Blurring the boundaries of risk .......
Tuesday 7th March 2017
ref :- "Eurozone road map needs an urgent update" , The Financial Times, Analysis / Capital Markets
Ah yes, risk ..... an investor might legitimately argue that, when all's said and done, it's what markets are all about. How to control risk as far as is possible and still make a nice return, that's the challenge.
The problem facing the modern investor is that at the "macro" end of the scale judgement of risk, and therefore a valid assessment of what constitutes good value, has become a lot more difficult. In the Eurozone, the old order of things regarding the creditworthiness of nation states has been shaken up. In terms of how their debt should be treated, countries have long been split into three different categories : core , semi-core and peripheral (okay, four if you include an extra one for Greece) . To call Germany "core" and say Portugal "peripheral" seems pretty straightforward , but the accepted wisdoms of just a few years ago do not necessarily still apply.
The FT offers us Bankia, the Spanish banking group, as an example. Formed as a merger of seven separate Spanish banks in 2010, an alarming over-exposure to real estate loans that was so widespread in that country necessitated a government bail-out in 2012. The Spanish government still owns a majority shareholding. Not a happy story you might think .... but Bankia has just sold €500 million of Tier 2 debt (i.e. it is exposed to any bank losses and counts towards its capital levels) in an issue that was nearly ten times oversubscribed. What's more, they got it away with a coupon of just 3.4%. As a measure of how things have changed, Spanish 10yr government debt was trading with a yield of over 7% in 2012.
If it's correct to continue to label those powerhouses in the north of the Eurozone, Germany and the Netherlands say, as "core" nations, it's no longer automatically correct to cast the likes of Ireland and Spain in the "peripheral" category. Ireland has emerged from its own property-induced financial crisis in a robust recovery that has taken it firmly into "semi-core" territory. Spain is headed that way too, boasting impressive economic fundamentals and a banking system no longer vulnerable to systemic risk. Only an overlarge budget deficit needs to be addressed.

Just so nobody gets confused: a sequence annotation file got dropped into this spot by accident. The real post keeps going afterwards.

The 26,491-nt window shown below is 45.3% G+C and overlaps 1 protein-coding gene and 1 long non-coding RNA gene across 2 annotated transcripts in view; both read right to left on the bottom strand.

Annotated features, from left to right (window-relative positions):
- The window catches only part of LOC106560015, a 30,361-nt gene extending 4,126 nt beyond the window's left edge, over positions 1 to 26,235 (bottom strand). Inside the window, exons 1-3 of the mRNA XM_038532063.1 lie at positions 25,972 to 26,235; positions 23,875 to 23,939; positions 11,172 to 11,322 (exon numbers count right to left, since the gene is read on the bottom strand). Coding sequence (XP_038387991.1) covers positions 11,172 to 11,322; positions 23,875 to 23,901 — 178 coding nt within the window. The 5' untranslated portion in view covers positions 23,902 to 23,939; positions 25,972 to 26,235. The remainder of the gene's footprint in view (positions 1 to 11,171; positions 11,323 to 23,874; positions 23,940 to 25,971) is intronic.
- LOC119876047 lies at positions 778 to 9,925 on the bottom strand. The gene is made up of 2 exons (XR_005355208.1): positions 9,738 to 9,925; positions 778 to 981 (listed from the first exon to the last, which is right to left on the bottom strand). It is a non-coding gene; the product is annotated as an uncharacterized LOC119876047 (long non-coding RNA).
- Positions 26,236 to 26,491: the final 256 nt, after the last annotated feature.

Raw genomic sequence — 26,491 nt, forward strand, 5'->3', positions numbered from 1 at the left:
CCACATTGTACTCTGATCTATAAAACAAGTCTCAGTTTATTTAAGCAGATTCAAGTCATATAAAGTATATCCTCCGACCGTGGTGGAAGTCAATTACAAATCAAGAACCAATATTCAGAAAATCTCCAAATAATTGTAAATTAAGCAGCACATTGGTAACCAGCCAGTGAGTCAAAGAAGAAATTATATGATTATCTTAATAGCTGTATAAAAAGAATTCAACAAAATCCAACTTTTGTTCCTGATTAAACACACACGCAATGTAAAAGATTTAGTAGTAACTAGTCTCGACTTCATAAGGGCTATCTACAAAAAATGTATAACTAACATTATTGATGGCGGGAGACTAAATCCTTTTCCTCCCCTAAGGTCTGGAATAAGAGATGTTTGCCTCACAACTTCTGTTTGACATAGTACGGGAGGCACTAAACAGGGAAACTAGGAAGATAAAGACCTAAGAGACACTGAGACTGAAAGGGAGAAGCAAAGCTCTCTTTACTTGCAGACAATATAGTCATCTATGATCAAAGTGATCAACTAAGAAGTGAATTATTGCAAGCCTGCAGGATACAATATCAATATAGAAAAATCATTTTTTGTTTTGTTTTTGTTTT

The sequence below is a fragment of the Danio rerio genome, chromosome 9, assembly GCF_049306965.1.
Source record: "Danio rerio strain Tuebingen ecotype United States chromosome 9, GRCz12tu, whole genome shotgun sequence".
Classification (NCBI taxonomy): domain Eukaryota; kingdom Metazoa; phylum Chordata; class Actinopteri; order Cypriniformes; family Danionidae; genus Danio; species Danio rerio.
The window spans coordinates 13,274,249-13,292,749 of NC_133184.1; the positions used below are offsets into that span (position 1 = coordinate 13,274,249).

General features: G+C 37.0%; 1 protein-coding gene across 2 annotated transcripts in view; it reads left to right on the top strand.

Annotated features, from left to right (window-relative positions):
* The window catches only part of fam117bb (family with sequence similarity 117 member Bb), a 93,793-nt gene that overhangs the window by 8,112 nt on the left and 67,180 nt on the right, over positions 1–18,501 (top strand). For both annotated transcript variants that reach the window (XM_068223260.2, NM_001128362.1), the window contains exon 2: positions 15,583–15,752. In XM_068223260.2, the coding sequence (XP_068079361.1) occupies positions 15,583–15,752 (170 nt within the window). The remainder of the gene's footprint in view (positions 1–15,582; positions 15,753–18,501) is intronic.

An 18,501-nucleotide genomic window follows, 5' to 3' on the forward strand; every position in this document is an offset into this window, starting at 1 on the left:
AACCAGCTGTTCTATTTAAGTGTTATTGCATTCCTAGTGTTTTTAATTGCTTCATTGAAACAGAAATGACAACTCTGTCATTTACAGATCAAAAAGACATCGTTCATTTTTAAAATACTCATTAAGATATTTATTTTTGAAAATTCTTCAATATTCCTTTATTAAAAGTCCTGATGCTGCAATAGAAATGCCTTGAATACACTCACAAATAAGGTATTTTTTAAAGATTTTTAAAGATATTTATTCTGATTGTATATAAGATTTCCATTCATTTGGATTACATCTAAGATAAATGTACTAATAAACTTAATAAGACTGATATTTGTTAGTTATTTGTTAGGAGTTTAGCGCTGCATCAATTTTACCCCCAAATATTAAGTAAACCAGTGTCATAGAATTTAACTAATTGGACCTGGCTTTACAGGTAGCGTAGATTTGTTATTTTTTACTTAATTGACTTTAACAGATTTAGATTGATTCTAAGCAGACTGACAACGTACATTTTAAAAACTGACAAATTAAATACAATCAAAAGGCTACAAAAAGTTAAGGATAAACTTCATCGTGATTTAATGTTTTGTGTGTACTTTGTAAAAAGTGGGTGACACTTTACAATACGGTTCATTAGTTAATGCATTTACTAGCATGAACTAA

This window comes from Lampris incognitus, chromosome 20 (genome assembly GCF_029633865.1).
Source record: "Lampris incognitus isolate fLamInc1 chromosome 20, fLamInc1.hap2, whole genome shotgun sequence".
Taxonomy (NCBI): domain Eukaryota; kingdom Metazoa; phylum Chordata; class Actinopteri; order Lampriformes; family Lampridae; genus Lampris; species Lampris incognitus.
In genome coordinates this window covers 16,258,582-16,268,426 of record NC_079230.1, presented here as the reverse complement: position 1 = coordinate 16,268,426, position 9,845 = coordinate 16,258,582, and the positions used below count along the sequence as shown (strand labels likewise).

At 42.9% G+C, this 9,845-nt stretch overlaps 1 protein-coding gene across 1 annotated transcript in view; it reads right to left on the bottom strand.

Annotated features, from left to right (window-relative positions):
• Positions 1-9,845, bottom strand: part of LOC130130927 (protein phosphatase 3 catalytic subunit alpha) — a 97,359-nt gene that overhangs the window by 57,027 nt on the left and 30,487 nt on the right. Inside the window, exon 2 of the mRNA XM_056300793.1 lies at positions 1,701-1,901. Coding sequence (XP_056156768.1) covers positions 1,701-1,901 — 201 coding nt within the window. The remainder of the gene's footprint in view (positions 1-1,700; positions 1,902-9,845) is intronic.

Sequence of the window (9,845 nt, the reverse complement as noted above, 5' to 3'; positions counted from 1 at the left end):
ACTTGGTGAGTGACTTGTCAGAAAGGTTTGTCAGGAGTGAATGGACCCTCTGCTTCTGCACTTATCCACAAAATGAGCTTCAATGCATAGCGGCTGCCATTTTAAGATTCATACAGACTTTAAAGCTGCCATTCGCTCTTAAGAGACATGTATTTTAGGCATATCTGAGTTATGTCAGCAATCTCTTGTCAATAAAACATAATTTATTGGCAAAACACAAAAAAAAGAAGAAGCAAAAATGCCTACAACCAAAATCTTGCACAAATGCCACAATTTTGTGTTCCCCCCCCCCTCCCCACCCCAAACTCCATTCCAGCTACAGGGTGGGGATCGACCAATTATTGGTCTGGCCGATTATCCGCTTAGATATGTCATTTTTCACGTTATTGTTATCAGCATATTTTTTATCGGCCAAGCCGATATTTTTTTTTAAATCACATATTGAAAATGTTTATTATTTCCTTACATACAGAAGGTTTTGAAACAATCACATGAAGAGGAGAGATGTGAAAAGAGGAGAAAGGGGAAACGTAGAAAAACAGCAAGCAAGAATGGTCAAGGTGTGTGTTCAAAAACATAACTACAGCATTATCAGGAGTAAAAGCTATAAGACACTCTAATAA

At the same time France, at the core of the European project in every way since its inception, may be headed the other way. The Germany / France 10yr yield spread, in other words the premium investors require to buy French bonds rather than German ones, traded out to 85 basis points recently. Six months ago, the spread was trading at just 24bp. Some (ABN Amro, for example) currently describe France as "semi-core". This would put it in the same category as Ireland, Austria and Belgium, and more than anything reflects the political risk attached to France and French assets.
Whether or not you believe that the chance of electoral success for Marine Le Pen is even credible is not really the point. The markets are wary enough of the possibility to push France down in its unofficial credit rankings. It's pretty extraordinary to rank French debt alongside Irish debt, but some would argue that in fact if you look at the way French bonds have behaved in advance of the crucial election, it's had more in common with the likes of Italian paper than it has with that of Germany and the Netherlands, which have been the beneficiaries of a flight-to-quality. Just in case anyone might have forgotten, Italy -- beset by systemic banking problems and political issues of its own these days -- is very much associated with the "peripheral" categorization.
To think of France as peripheral seems a stretch to say the least, but the point the FT is making is that the old order has changed and it needs to be recognized. They're right of course ..... beyond political considerations, the ECB's efforts to stimulate growth throughout the Eurozone by buying bonds across the board -- "core", "semi-core" and "peripheral" -- has compressed the differences in borrowing costs between member states to the extent that it has blurred the distinctions between different categories.
The irony is that because these boundaries should never be written in stone, it's very possible that as soon as one gets one's head around the up-to-date rankings so to speak, they're quite likely to change again. The return of growth and inflation, if continued, would at some stage induce the ECB to taper its support -- they have already said that monthly bond purchases will be reduced from €80bn to €60 from next month. If bond yields were to rise again, investors may want to reinstate the traditional distinctions that held all the way through the financial crisis.
The old order restored, perhaps ..... for a while.